Sam Smith

Sam Smith

The Jan. 20, 2021, issue of The Mountaineer contained a feature article entitled “The Outlaws of the Wild West” by Joanna Swanson.

That account reminded me of an indirect family connection of mine, which occurred during that period of time in the history of our country. An account of that connection appears below.

My grandmother grew up in a family of 11 brothers in which she was the only girl. An uncle to those children went west during the time of the gold rush and, failing to make his fortune in the gold fields, set out on a return trip to southwestern Illinois.

Somewhere along the way he was side-tracked and, instead of returning to Illinois, ended up homesteading in Crook County, Wyoming, some 30 miles west of Sundance.

As my grandmother’s brothers grew into adulthood, six or seven of them followed their uncle, also homesteaded in Crook County, became ranchers and succeeded in becoming successful cattlemen.

In time, the great Empire Sheep Company moved into the same area, a development that ultimately spawned the classic conflict between cattlemen and sheep herders and, eventually, resulted in open warfare among the two parties.

A group of eight to 10 Crook County ranchers banded together and decided to harass the Empire Sheep men and, hopefully, run them out of Crook County. Hay was burned, wagons and barns destroyed, all with the intent of driving the sheep company out of business and out of the area.

Things got so bad that the county fathers eventually brought in a range detective from Texas to track down those responsible and bring them to justice. The cattlemen involved were eventually caught, convicted, fined and placed on probation.

In 2006, my bother and I visited our relatives in Crook County, Wyoming. While there, we spent some time in Moorcroft in a small museum, which had been established by some of our relatives.

The displays included a bulletin board that contained local newspaper accounts of the apprehension of the ranchers’ gang and the outcome of their trial.

In reading through the account, I called to my brother: “Look, Dan! There’s Uncle Henry!” Sure enough, one of my grandmother’s brothers, Henry Zimmerschied, a member of the gang, was one of the named defendants.

Fast forward to 1969

In 1969, the movie Butch Cassidy and the Sundance Kid was released. In one episode, Butch and Sundance are up on a high rock outcropping where they’d been cornered with only a stream far below as a possible solution. It was decision time.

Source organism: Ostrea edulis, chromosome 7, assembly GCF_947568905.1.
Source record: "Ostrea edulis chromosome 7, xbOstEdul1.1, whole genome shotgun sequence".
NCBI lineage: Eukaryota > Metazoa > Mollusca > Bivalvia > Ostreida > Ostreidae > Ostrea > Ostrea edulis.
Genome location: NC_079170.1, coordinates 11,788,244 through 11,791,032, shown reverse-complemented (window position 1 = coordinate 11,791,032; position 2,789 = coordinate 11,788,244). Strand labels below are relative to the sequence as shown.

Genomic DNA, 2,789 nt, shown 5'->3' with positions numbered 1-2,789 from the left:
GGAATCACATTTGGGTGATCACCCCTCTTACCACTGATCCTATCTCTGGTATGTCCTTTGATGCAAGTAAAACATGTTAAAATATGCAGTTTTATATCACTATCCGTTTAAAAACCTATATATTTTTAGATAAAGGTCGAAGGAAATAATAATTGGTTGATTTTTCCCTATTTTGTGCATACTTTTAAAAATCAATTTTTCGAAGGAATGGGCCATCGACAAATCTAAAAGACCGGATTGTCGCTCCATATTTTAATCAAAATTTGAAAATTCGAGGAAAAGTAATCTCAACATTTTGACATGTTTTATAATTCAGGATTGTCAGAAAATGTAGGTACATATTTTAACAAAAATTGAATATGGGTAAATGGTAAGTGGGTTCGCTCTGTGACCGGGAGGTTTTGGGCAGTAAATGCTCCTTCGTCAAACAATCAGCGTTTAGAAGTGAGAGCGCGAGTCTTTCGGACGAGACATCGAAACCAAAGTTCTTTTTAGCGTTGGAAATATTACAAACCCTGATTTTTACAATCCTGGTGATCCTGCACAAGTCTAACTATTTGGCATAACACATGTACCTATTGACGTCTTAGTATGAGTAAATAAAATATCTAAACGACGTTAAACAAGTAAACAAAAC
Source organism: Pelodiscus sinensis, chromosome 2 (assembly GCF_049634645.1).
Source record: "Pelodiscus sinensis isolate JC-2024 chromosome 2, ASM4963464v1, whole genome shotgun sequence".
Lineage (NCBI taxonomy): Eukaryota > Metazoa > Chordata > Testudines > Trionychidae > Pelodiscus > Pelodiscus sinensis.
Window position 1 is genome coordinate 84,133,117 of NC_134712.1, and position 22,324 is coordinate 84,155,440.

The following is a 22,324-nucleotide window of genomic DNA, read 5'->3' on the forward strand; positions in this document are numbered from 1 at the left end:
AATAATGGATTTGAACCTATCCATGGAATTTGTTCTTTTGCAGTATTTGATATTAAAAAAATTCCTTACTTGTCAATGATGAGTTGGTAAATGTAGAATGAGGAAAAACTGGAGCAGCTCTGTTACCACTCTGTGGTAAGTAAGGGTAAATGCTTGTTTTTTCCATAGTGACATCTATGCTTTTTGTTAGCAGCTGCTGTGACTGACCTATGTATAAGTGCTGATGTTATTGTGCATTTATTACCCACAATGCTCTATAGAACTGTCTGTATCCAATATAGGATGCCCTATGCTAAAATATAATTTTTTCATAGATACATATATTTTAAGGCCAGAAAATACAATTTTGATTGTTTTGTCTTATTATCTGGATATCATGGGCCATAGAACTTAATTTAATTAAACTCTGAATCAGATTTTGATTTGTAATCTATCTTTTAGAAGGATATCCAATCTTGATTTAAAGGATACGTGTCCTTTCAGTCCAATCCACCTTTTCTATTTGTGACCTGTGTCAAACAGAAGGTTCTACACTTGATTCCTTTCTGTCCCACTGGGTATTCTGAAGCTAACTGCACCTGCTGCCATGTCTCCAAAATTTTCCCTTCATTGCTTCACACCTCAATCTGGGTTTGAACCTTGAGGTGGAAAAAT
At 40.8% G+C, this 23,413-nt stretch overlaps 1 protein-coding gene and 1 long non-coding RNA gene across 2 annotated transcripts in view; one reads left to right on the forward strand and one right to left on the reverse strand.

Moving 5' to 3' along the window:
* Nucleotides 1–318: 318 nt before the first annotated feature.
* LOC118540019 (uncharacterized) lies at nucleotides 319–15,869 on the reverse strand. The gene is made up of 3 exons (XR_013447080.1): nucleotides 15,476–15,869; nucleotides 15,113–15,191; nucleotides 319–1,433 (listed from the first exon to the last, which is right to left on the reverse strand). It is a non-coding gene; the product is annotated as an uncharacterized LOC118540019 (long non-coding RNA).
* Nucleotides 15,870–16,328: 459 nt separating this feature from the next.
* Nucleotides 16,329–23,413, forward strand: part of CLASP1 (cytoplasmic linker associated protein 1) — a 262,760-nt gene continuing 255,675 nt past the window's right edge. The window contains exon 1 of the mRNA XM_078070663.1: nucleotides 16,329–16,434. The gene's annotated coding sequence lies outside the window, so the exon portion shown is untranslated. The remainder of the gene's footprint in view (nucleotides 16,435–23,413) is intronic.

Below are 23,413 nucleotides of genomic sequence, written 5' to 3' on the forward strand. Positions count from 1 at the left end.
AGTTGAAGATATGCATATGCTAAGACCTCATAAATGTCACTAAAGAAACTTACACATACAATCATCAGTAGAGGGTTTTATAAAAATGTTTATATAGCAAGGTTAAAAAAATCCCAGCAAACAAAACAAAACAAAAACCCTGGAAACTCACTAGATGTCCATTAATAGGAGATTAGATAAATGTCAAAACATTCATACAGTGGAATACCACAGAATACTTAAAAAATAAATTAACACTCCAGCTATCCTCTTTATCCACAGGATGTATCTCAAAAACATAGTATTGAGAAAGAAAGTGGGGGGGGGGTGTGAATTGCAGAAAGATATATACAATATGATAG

Either they stay there high above on the rocks and be captured, or leap into the rushing waters below and, hopefully, escape.

In the distance, one can see the posse inexorably following the trail of the two outlaws. And leading the posse was a horseman in a white hat, clearly visible and drawing nearer.

One of the pair, in exasperation says “Who is that guy?” and the other returns: “That’s Joe Lefors.” There’s a second episode in the movie. The end is near.

Butch and Sundance are cornered in an empty building. The courtyard outside is surrounded by what appears to be the entire Mexican Army.

Shot up, mortally wounded, barely able to speak, one of them looks out the door. When he turns back, the other one says: “Did you see Joe Lefors out there?” And the other one remarks: “No.” The first then responds: “For a minute I thought we were in trouble.”

And then they die in a hail of gunfire.

Family tie

Meanwhile, back to the newspaper account in the family museum in Moorcroft, Wyoming. The remainder of the account revealed that the lawman who brought the Crook County gang — including my Great Uncle Henry — to justice some few miles west of Sundance, Wyoming, was the same Joe Lefors who had tracked down Butch Cassidy and the Sundance Kid in the movie by the same name.

It is, indeed, a small world.

Note: Incidentally, Joe Lefors is buried in the Willow Grove Cemetery in Buffalo, Wyoming.

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